The Hatred of Poetry by Ben Lerner
There are many ways to love poetry: with passion, with rigour, and in the case of Ben Lerner, even with contempt. But love it he does—which is why The Hatred of Poetry is pleasurable, even given its tendency toward, as one critic put it, “cerebral curio.” The book embodies aspects of creative tension that I find necessary to poetry: failure and contradiction. At times difficult to parse, Lerner’s book-length essay dissects the failure of poems to live up to the implied potential of Poetry, capital “P”—overhyped and imbued with unfounded power since the days of Socrates and his expulsion of poets from the Republic. “The problem with poetry: poems,” Lerner sums up nicely. The contradictory thesis is at the heart of many of the “expectation vs. reality” scenarios he performs in his book. The reality is, Lerner argues, that poems can’t incite meaningful change in the world and they surely can’t capture, create, or unite us all in some universal humanness. He’s even skeptical that poems actually move readers in any profound or swoony way. It seems bleak, sure. But just as the “negative” in Keats’ notion of negative capability isn’t used pejoratively, failure and contradiction can be generative and affirming, and the way Lerner’s project fails and contradicts itself (intentionally or not) is what makes it successful.
In his book Theatre of the Unimpressed, Jordan Tannahill argues that the “spectre of failure” is what vitalizes theatre by raising the stakes of live performances and, by doing so, “increases the possibility of beauty.” Just as Tannahill suggests that the spectre of failure looms over every moment in our (sometimes profound and swoony) lives, I think it also invigorates other types of artistic output—poetry in particular.
It’s not hard to draw comparisons between poetry and theatre. Both Lerner and Tannahill acknowledge that critics are borderline obsessed with declaring their respective art forms dead, that most people don’t read poetry or go to the theatre but feel vaguely guilty or apologetic about it, and that experiencing a single uninspiring poem or play in youth has the unforgiving power to turn people off to an entire art form. Considering this last point, The Hatred of Poetry opens on a formative moment of failure. Young Lerner is faced with the task of memorizing a poem and reciting it to his ninth grade English class, tries to be clever by learning the shortest poem he can find, and fails publically after he can’t get it right even after three tries. Throughout the book there is the sense that Lerner is both disappointed and in awe of the fact that his cleverness can’t save him from failure.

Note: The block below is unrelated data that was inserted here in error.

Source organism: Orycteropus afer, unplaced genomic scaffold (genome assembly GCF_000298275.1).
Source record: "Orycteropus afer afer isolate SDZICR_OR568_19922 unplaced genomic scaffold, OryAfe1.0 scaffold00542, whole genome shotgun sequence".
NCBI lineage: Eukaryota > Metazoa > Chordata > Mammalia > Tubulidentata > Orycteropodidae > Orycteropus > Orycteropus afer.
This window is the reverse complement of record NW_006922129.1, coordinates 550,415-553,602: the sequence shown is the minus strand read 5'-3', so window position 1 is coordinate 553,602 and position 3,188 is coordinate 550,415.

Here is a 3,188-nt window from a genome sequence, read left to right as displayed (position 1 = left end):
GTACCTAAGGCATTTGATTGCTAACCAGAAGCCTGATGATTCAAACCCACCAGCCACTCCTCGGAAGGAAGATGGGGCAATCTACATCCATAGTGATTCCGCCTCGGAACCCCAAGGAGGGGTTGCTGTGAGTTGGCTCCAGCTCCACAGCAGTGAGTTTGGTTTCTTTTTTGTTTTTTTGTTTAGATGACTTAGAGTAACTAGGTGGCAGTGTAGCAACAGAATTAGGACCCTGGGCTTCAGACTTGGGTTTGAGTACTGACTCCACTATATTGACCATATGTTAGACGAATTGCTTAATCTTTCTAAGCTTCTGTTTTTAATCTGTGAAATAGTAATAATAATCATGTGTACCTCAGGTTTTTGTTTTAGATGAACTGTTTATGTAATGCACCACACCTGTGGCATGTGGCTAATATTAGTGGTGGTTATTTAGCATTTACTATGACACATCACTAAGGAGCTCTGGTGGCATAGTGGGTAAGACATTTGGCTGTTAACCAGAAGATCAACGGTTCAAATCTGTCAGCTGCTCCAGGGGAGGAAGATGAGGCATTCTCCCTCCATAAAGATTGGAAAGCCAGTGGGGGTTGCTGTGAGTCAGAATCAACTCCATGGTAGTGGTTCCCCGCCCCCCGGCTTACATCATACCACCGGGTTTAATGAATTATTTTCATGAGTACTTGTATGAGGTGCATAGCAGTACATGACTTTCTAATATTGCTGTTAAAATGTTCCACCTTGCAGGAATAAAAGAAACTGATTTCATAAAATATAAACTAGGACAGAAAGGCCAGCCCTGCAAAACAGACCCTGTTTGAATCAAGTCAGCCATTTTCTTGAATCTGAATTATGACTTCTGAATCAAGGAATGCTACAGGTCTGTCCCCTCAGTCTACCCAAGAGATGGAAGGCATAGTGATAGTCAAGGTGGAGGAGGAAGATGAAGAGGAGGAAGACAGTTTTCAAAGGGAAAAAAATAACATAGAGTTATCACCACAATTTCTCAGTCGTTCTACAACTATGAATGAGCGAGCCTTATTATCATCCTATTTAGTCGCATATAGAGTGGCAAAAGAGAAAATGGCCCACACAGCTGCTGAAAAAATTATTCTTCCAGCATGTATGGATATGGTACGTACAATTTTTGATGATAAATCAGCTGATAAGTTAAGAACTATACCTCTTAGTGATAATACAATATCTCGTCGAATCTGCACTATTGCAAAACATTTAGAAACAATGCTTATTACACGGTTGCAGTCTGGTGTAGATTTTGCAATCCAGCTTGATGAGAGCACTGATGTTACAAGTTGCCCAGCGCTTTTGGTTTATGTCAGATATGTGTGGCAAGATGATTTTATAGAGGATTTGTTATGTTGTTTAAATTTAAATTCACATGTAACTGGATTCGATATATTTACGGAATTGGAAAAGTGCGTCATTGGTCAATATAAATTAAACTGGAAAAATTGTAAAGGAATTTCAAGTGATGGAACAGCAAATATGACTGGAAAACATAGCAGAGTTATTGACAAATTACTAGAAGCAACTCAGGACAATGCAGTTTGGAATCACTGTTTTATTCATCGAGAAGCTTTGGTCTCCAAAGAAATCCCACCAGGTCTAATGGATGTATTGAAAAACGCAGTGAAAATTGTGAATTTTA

However, Lerner succeeds at being an incredibly astute reader of poems. His description of the mechanics behind Marianne Moore’s “Poetry” and the difficulty memorizing it makes you excited enough to try to commit it to memory yourself—or at least to read it out loud. It’s a beautiful contradiction that a book about hating poetry provides such loving line-by-line engagements with poets ranging from Emily Dickinson to Claudia Rankine. It’s impossible not to feel the simple pleasure of readings poems—poems, not Poetry capital “P”—radiating through even his most curmudgeonly or dramatic rhetorical positions. Borrowing from theatrical language, Lerner goes so far as to declare the poet a tragic figure because the “poem is always a record of failure.” But Hamlet is a tragic figure. Keats is a tragic figure. Isn’t there a delicious sense of self-importance in aligning yourself with tragedy? Isn’t “tragic” too big of a word, anyway, if Poetry is supposedly not all it’s cracked up to be? Lerner admits right away that his contempt for his ninth grade poetry assignment is imperfect. It’s this same imperfect contempt for poetry that makes his position interesting rather than insufferable.
The fact is, Lerner has not even given us a straightforward essay removed from poetry. As much critical attention as The Hatred of Poetry’s received, I’ve never seen anyone mention the paratextual material running alongside the essay in the margins. The marginalia doesn’t annotate or add any new commentary, but repeats words or phrases already appearing in the essay, like the chanting of a poetical chorus. To read only these interjections is to read something like a poem at the core of the essay.
In another lyrical gesture, by the end of The Hatred of Poetry Lerner breaks from the orderly structure of arguments and adopts a new register, returning to his childhood in Kansas to marvel at the mysterious power of language. The creative energy of testing the limits of new words, of puncturing sentences weirdly and wildly, of watching adults make leaps of logic to accommodate playfulness. That was poetry. But as soon as words calcified and clicked into place, Lerner says, the poetry fled. Infinite possibility (Poetry) is compromised by the finitude of its terms (poems, crafted from words pinned to a rigorous system of language). With mastery comes deflation.
“We begin in admiration and we end by organizing our disappointment,” says philosopher Gaston Bachelard. Yet how beautiful and generative an endeavour—to organize disappointment into something that lets us once again begin in admiration. Perhaps Lerner is right—maybe poems don’t end wars, make you reach for the smelling salts, or forget where your body ends and another’s begins. Poems can’t imitate the music of the gods. But I’d rather have an imperfect poetry engaged with the small dull notes of human harmony—a song connected to and haunted by the spectre of failure—than to have no poetry at all. And no matter how hard he tries to convince you that he’s waxed his ears to it, it’s abundantly clear that Lerner wants the same.